Now let’s look at the smaller companies. Internet message boards are very agitated about JK Synthetics, which spun off its cement division into a separate company called JK Cement. It fixed December 16, 2004 as the record date and told shareholders that they would get one cement share for every 10 of JK Synthetics. The announcement sent the stock soaring up, but three months later there is no sign of the allotment. Investors who called the company have also drawn a blank. Will the regulator ask questions?
Somani Cement, a little known Godhra-based company, featured on scores of international websites recently after PTI reported that it had bagged a Rs 32.2 crore export order from Iraq. Another business newspaper reported its plans to set up a Rs 150 crore cement plant at Mahuva, Gujarat with a capacity of 1,000 TPD in technical collaboration with ACC. Managing Director Bimlesh Kumar Mishra was quoted saying that his company was ‘‘set to acquire Madhya Pradesh-based Apex Cement Company in a Rs 9 crore deal’’ to enhance capacity by over 300 tonnes per day. Yet, the company has a cumulative loss of Rs 20 crore. BSE sources also reported several changes in its office address.
This newspaper called Kirtikant Sony, a director who claims that he has quit the board after just 15 days due to differences with the management.
Sony also has a company called Narmada Flyash, listed in Bombay Stock Exchange and despite his short stint on the board, he had allowed Somani Cement to claim his Narmada Flyash office address as its registered office. The BSE was informed about his resignation as director and the change in Somani Cement’s office address last week. Managing Director Bimlesh Mishra’s mobile number and office was unreachable.
Why doesn’t a company with big growth plans have a proper registered office address? Will the regulator investigate? Vijay Textiles is another BSE little company that attracted investors’ attention when it turned into a big advertiser on new business television channel and made a spate of bullish corporate announcements. Starting January 2005, the BSE website lists the following announcements: a split in the face value from Rs 10 to Re 1 per share, an export order of $4.6 million, bonus issue, a $200 million export order, new retail show room and an interim dividend.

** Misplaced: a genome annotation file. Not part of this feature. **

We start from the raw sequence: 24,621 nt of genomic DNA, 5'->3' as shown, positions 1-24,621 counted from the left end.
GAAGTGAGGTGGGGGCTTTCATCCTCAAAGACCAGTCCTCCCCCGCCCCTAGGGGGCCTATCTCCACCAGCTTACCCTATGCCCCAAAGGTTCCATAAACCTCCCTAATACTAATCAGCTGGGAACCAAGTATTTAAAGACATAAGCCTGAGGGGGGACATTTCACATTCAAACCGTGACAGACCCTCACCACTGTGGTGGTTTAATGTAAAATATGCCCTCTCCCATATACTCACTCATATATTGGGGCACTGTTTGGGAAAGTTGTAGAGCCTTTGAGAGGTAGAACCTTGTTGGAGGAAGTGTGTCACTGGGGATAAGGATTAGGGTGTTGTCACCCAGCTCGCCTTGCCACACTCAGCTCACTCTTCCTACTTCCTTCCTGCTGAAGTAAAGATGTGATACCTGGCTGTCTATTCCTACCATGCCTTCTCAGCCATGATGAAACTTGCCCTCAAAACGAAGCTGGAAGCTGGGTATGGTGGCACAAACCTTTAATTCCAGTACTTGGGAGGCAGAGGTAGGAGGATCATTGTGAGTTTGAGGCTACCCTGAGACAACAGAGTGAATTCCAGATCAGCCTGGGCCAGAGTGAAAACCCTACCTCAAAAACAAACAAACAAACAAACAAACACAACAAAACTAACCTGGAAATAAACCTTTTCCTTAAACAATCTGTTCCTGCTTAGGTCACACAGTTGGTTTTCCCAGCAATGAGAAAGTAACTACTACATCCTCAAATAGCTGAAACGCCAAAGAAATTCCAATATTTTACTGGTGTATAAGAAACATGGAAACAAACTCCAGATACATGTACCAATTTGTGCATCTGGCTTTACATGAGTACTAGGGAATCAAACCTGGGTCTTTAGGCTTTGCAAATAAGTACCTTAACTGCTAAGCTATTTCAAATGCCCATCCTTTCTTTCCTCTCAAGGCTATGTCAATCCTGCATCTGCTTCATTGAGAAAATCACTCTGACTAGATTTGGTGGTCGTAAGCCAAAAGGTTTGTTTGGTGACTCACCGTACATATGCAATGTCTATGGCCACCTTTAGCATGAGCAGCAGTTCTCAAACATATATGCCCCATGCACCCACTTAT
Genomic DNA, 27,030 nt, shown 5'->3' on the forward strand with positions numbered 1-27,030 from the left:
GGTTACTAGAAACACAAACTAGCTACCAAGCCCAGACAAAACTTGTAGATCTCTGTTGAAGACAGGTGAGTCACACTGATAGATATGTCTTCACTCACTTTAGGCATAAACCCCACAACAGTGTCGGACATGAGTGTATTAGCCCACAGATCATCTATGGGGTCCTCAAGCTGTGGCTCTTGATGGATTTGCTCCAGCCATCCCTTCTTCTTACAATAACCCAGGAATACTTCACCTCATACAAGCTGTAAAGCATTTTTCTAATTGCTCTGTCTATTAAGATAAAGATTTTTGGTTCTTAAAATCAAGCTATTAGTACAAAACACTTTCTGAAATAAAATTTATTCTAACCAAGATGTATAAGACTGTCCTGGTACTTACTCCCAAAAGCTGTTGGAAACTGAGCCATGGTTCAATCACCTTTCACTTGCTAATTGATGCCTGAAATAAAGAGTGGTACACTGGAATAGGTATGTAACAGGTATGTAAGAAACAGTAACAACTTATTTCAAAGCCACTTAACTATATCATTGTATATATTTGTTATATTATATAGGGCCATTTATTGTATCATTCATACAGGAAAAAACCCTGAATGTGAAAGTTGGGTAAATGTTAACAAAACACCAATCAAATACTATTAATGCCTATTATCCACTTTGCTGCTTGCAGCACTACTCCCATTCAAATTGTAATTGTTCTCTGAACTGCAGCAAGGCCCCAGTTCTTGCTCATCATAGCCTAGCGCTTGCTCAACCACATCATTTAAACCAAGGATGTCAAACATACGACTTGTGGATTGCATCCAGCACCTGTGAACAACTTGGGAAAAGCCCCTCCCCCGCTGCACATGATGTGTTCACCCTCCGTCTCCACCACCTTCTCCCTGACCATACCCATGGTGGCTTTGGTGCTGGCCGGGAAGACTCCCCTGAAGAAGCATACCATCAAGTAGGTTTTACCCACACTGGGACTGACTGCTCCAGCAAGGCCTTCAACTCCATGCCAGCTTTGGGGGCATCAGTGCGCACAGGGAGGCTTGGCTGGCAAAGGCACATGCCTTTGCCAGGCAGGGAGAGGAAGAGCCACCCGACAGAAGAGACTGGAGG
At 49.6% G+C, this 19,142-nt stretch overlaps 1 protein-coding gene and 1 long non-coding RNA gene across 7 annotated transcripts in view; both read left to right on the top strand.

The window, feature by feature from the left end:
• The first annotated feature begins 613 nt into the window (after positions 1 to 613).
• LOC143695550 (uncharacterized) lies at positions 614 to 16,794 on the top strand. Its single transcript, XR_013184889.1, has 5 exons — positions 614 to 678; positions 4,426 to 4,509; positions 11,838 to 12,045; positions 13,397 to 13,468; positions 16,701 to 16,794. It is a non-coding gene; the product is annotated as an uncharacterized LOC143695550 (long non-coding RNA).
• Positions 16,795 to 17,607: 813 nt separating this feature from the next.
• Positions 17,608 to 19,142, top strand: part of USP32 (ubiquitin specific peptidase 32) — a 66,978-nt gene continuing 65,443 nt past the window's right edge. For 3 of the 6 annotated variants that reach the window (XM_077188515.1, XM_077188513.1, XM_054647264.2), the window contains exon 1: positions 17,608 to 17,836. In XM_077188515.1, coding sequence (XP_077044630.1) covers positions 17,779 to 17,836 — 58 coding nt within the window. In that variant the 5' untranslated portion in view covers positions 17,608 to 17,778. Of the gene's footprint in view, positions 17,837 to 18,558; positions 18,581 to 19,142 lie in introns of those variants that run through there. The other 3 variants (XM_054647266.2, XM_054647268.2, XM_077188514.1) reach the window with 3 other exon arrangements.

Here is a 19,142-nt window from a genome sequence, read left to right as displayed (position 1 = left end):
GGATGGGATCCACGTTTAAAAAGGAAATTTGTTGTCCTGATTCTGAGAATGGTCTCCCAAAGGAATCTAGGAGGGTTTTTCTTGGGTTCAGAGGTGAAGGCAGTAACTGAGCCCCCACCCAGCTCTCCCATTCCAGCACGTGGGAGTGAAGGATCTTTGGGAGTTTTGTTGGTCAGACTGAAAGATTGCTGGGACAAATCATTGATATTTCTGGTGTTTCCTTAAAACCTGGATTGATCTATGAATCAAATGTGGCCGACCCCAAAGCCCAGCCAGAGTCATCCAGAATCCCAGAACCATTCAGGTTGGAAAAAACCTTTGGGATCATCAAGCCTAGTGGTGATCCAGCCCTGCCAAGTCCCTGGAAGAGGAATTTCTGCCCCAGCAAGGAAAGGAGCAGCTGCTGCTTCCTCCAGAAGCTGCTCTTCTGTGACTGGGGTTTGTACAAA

Interestingly, during the precise period when the company seemed to be on a high, the promoter group was busy dumping its shares. As BSE sources and BSE bulletins confirm, the promoters, who held a 63 per cent in the company have sold 40 per cent of their shares. Will someone explain to the shareholders what is going on? Are company funds being used to ramp up prices and give the promoters a profitable exit? May be the bourse and the regulator will ask a few questions.
These are just a few of the strange goings-on that we have verified. There are probably dozens of others that are luring investors by making fake claims through a gullible media. The RBI also needs to check if banks are once again inducing companies to raise public money through fake claims in order to repay their debts.